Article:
With winter approaching and many unknowns still surrounding the COVID-19 pandemic, the stressors each individual is facing are constantly changing. Until December 31, 2020, there is a national eviction moratorium, meaning you cannot be evicted from your apartment due to the nonpayment of rent or fees. In order to be protected under this moratorium, you must submit a form to your landlord. If you are in need of help with rent, there are COVID-19 rental assistance programs throughout the country. You can also find local resources by calling 211 or visiting the 211 website here.

End Homelessness Through Eviction Prevention

evictions

Despite positive trends showing that homelessness has steadily decreased since 2007, nearly 600,000 people were homeless in the US at the beginning of 2014. In fact, two cities in the US rank in the top worldwide for cities with extremely high homeless populations. This is relatively high considering the US is the “richest nation” with 41.6 percent of total global personal wealth.

Most homeless people, defined as people sleeping outside, in an emergency shelter, or otherwise transitional housing program, don’t choose to live on the streets. Unfortunately, there are common misconceptions regarding the stereotypes and habits of homeless people, such as having mental illness or drug dependency, further tainting the image society has on this underprivileged group. However, a significant portion of these people have been reduced to homelessness by an increasingly common cause: evictions.

Evictions leading to homelessness

This demographic of the homeless are evicted tenants, often with families, who are in financial situations where they can no longer afford to live under a roof. According to HomeStart, a housing assistance program, 36 percent of eviction cases will result in the tenant being evicted, driving low-income tenants to face impending homelessness. With the minimum wage being insufficient to support a working family, affordable housing for low-income households can be scarce. In fact, in just New York City alone, around 22,000 families per year have been ordered by court to leave their housing premises.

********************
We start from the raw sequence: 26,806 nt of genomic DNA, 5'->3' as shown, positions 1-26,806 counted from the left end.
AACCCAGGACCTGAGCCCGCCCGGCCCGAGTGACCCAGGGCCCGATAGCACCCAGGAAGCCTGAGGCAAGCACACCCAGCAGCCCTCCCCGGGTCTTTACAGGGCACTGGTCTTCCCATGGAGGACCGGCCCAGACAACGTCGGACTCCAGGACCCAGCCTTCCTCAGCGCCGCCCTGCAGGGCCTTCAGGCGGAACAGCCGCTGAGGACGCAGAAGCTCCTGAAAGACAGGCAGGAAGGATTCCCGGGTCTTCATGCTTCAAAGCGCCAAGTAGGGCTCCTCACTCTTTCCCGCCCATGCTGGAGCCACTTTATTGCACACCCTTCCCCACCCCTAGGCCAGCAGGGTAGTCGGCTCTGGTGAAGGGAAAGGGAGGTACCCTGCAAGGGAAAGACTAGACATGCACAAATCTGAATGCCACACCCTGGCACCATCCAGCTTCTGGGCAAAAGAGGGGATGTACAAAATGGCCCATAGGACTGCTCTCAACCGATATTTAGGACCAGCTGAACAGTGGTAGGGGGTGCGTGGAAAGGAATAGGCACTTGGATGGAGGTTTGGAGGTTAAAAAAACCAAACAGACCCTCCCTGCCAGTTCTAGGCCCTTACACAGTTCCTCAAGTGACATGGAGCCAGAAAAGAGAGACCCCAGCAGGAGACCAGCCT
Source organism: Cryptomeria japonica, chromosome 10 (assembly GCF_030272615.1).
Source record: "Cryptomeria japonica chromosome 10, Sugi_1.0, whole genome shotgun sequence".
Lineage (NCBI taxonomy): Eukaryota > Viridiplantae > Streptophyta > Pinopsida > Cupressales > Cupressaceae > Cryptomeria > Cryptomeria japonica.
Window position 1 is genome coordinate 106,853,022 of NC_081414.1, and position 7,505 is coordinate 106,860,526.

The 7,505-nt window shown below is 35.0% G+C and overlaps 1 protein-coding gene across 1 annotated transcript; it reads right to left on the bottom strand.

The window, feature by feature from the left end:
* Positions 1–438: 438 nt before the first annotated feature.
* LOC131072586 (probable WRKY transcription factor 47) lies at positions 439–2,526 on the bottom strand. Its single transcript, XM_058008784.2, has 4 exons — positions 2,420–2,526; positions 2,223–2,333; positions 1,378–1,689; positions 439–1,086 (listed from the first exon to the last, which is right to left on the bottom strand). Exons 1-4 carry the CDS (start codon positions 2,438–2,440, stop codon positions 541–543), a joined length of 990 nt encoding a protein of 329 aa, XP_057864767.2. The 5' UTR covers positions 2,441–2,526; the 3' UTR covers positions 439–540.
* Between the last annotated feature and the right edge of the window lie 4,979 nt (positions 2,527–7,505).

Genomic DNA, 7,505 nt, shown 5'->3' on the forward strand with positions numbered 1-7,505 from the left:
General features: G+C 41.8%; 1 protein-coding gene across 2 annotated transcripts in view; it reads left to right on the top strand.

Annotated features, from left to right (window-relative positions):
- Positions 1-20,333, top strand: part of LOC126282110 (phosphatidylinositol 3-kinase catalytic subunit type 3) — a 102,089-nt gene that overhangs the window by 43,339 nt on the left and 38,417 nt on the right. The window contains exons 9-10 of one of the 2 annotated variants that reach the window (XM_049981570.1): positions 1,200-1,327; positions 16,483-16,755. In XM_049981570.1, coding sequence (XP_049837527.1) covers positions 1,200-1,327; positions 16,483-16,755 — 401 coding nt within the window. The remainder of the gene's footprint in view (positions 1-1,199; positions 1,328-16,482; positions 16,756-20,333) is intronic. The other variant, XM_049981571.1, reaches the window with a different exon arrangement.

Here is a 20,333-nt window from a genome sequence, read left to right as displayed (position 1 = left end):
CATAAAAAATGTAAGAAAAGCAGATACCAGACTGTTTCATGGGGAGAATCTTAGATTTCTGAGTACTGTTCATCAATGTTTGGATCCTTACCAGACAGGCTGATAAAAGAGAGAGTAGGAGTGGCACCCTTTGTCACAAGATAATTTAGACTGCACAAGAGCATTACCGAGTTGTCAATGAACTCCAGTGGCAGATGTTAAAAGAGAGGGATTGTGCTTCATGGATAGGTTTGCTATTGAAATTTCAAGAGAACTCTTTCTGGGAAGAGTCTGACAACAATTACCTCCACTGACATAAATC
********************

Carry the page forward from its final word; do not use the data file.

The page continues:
Often those who are suddenly evicted have insufficient time to search for a new home or acquire the necessary finances for their next rental, leading to the possibility of homelessness. It is illegal for a landlord to kick a tenant out by force, without court order. Evictions, intended for legitimate reasons such as lease violations, failure to pay rent, or property damage, are increasingly being used on low-income tenants illegally or unfairly as a result of increasing gentrification in certain neighborhoods such as Brooklyn, New York City.

What are some preventive measures?

Thankfully, tenants at risk of not having a home do have legal avenues and resources to fight back. The Institute for Research of Poverty, at the University of Wisconsin-Madison, states that “tenants with legal counsel are much less likely to be evicted.”

Michelle Yang, a licensed US attorney and legal counsel advises, “Knowing the law and your rights is key. Read your lease carefully and look up your state’s landlord-tenant laws. Carefully document and build your defense, and be prepared to argue your case at an eviction hearing. You can also take advantage of free legal services provided by organizations such as Legal Aid or the NY Housing Courts.”

There are also programs such as Coalition for the Homeless, whose mission is to save “households each year from the trauma of homelessness.” They can offer grants to tenants who need the funding for their current rental housing. Initiatives like these give people the chance to resolve their financial situations without having to resort to leaving their property immediately. The Institute for Research of Poverty asserts that such affordable housing initiatives can be the most powerful and effective method to reduce poverty. 

A home for every homeless